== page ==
The arena has hosted many teams and events over the years. The Hamilton Steelhawks of the Ontario Hockey League (OHL) began play at the arena in 1985. The 1986 World Junior Ice Hockey Championships were held in Southern Ontario, with Copps Coliseum used as the primary venue. In a decisive game, the undefeated Soviet Union handed Canada its first loss, 4–1. Copps was the primary host for the 1987 Canada Cup, and the site of the famous Gretzky to Lemieux goal that beat the Soviets 6–5 in the final. The Dukes of Hamilton replaced the Steelhawks as the city's OHL team and played in Copps Coliseum from 1989 to 1991. The arena hosted the 1990 Memorial Cup and set the single game attendance record, on May 13, 1990, with 17,383 spectators watching the Oshawa Generals defeat the Kitchener Rangers, in the final, 4–3 in double overtime on a Bill Armstrong goal. The venue hosted a number of games in the 1991 Canada Cup, including the finals, when Canada defeated the USA.

The first WWF Royal Rumble, which was shown on the USA Network, was held in the arena on January 24, 1988. Copps hosted the WWF pay-per-view Breakdown: In Your House on September 27, 1998, and the Billy Graham crusade that year, attended by 19,000 spectators each night. The Grateful Dead played the Coliseum on five occasions, with two dates in 1990 and three dates in 1992.

BasketballEdit

The Hamilton Skyhawks debuted with a 101–99 win over the Halifax Windjammers in World Basketball League play, in 1992. The league folded during the season, and several Canadian teams, including the Skyhawks formed the National Basketball League for 1993, but the 'Hawks moved to Edmonton for the playoffs, then folded.

The Coliseum was host to the 1994 FIBA World Championship, along with Maple Leaf Gardens and SkyDome. The next year, the Centre hosted the FIBA Americas Championship for Women, which was won by Canada. During their first two seasons of play (1995–96 and 1996–97), prior to the completion of construction on their new home the Air Canada Centre, the Toronto Raptors played three regular season games at Copps Coliseum,[7] as well as a preseason game in 1997.[8] In 1998 a strange twist of scheduling conflicts led the Toronto Raptors to play their final regular season game in Hamilton, as the Toronto Blue Jays had first right of refusal for all SkyDome dates. The Raptors had attempted to play the April 19 match at Maple Leaf Gardens, but were unsuccessful.[9]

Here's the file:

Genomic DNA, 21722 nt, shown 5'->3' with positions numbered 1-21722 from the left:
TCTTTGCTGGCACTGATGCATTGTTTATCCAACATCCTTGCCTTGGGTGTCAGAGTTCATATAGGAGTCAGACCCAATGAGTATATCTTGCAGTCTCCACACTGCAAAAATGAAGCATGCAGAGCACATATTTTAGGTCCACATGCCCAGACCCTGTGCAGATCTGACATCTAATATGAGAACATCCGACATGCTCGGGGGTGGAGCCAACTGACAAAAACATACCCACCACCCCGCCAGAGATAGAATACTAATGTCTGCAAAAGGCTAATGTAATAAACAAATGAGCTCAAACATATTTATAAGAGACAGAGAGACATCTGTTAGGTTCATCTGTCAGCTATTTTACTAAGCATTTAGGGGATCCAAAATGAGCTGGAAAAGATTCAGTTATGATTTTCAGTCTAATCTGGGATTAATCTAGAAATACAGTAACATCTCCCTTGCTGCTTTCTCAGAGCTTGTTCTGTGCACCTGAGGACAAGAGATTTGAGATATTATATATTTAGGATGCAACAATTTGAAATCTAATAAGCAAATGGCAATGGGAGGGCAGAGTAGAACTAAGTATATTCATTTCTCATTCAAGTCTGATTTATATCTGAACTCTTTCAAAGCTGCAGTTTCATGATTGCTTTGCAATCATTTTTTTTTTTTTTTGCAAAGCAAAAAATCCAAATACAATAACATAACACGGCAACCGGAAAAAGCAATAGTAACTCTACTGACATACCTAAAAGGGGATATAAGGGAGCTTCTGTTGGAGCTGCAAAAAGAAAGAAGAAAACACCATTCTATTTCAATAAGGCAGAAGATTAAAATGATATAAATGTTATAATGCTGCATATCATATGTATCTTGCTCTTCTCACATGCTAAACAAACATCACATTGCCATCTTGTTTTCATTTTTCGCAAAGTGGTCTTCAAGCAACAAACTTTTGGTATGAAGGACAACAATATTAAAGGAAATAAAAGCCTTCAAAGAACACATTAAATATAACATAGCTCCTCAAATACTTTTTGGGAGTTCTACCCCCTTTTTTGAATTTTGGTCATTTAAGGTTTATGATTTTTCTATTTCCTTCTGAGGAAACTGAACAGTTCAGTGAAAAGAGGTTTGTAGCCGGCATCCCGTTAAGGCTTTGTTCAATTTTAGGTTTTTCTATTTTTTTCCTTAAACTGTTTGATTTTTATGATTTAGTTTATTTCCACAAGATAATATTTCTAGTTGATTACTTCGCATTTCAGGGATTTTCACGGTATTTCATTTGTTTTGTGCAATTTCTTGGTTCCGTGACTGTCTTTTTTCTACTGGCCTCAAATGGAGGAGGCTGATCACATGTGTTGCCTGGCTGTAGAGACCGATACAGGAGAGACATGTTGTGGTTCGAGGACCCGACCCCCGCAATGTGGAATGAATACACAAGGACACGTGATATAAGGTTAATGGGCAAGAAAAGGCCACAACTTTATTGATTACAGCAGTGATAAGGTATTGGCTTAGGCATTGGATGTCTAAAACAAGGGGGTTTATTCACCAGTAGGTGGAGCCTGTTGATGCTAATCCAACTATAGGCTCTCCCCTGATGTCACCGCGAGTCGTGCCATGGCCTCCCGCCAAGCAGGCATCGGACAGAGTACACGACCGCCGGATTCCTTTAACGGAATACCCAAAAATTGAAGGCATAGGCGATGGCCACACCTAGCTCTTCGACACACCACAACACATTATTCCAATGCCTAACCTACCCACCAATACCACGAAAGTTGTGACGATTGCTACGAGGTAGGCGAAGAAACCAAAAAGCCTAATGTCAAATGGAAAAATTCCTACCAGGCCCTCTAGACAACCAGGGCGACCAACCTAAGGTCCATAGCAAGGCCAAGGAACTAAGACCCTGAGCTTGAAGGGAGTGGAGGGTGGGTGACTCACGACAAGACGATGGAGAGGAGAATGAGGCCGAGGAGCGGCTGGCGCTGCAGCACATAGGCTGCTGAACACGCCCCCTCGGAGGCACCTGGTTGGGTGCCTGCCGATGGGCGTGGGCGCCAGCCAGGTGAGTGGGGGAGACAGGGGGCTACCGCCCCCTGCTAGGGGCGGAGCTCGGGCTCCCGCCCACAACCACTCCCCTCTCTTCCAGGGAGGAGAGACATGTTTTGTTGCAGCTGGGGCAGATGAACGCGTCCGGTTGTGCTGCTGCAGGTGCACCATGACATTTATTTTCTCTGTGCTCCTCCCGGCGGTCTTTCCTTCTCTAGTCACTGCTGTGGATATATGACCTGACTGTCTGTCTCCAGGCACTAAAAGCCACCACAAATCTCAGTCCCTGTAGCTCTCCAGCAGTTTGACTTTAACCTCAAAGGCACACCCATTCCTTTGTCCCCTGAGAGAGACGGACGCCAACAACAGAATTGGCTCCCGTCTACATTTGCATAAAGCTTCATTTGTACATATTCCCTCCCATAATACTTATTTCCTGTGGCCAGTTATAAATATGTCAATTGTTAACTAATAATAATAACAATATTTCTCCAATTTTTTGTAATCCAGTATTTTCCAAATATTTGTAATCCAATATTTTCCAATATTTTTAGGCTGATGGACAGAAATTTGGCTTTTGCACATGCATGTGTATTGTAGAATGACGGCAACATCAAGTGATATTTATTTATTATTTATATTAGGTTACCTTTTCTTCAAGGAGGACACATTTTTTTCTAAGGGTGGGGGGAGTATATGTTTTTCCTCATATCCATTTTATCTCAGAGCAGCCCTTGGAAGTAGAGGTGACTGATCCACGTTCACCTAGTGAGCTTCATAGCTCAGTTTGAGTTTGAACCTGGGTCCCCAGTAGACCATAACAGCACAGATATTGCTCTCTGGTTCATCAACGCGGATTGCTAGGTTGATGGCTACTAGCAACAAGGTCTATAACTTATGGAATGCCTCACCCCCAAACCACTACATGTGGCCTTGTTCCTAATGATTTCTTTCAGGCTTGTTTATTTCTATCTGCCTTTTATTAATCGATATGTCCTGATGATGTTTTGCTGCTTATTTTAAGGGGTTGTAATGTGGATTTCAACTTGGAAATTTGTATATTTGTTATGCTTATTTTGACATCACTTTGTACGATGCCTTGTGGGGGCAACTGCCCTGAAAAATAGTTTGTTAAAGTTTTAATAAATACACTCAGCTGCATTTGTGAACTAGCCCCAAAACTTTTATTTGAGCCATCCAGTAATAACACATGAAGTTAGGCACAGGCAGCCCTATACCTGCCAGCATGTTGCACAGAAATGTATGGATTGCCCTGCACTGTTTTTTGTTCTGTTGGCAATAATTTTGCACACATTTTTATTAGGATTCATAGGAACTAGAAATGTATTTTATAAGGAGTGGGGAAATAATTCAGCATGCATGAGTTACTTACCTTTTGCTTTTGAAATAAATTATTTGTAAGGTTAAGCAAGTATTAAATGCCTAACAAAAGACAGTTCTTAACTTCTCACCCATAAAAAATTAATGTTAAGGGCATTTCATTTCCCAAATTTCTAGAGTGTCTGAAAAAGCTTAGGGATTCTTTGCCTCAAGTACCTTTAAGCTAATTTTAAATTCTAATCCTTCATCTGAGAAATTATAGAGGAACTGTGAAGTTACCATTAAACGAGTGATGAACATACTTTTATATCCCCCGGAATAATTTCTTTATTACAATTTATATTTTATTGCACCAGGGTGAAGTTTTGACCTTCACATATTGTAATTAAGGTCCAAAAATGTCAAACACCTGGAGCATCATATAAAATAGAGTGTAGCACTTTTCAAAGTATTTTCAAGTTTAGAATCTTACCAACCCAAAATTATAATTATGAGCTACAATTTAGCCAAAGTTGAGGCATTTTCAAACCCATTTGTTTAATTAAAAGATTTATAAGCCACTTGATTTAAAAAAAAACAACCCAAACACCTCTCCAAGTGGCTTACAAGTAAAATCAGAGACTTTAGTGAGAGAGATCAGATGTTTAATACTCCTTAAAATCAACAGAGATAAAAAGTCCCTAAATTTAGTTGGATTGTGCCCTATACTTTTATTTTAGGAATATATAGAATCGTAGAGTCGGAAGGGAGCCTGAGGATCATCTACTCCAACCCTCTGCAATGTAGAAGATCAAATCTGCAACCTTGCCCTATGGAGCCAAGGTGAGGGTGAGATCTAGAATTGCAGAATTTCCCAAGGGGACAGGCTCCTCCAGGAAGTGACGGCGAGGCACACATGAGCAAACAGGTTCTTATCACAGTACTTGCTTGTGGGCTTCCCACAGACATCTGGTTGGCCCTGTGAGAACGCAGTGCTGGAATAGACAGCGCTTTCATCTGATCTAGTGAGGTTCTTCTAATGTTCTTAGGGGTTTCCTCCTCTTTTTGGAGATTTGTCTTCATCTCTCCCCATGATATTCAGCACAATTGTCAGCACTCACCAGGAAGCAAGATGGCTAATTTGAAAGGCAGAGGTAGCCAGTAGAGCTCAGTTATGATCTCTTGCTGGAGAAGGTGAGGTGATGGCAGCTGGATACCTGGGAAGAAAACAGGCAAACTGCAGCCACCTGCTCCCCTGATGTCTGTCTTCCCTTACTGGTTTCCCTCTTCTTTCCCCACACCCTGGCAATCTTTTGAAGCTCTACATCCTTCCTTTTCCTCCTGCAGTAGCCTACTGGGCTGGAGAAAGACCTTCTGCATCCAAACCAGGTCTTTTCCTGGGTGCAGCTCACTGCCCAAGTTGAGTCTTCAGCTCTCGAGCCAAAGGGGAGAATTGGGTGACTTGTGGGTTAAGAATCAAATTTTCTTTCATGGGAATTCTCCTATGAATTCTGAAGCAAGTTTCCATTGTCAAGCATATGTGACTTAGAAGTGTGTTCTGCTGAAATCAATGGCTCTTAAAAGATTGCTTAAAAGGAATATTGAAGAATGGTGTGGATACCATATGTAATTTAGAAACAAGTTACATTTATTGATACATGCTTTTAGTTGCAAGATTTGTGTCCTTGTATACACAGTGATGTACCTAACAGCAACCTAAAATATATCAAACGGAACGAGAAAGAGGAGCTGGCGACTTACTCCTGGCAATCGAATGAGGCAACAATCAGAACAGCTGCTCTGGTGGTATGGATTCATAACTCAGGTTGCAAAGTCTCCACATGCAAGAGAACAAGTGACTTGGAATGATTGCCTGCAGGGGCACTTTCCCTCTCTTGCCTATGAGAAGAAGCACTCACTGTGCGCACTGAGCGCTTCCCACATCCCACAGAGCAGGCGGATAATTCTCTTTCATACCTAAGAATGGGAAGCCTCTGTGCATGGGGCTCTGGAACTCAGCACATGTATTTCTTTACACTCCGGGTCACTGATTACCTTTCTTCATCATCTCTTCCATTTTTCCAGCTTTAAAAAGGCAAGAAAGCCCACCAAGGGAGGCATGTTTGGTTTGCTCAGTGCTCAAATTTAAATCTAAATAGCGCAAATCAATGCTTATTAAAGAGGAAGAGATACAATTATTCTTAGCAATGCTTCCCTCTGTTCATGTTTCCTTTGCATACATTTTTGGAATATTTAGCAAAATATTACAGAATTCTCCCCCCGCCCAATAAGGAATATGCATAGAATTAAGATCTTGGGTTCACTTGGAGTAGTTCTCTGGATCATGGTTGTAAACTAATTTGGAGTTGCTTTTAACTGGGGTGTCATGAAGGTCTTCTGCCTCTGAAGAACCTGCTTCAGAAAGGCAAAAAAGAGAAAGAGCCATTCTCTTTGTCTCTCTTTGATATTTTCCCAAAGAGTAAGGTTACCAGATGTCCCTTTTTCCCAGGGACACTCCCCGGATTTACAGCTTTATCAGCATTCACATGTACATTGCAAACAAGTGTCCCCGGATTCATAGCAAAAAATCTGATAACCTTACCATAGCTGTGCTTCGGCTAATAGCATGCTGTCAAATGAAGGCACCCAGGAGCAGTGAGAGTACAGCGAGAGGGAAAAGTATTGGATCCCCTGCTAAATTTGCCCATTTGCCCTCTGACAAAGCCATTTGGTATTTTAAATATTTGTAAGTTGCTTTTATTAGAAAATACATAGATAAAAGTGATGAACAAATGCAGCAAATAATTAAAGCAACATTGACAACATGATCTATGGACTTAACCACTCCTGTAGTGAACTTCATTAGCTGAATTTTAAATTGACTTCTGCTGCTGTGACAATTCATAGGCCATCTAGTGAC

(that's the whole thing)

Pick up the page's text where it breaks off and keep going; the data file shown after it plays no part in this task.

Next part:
AHL & OHLEdit

The American Hockey League expanded to Copps in 1992 in the form of Vancouver's affiliate, the Hamilton Canucks. After two seasons, the team was moved to Syracuse, where they became one of the league's most stable[further explanation needed] franchises.

In October 1996, Copps Coliseum became home to the Hamilton Bulldogs of the American Hockey League. The Bulldogs, who were the top affiliate of the Edmonton Oilers (1996–2003) and the Montreal Canadiens (2002–2015), brought over 2 million fans to the arena. On June 7, 2007, the AHL Hamilton Bulldogs won their first Calder Cup Championship in franchise history at home in Copps Coliseum, defeating the Hershey Bears.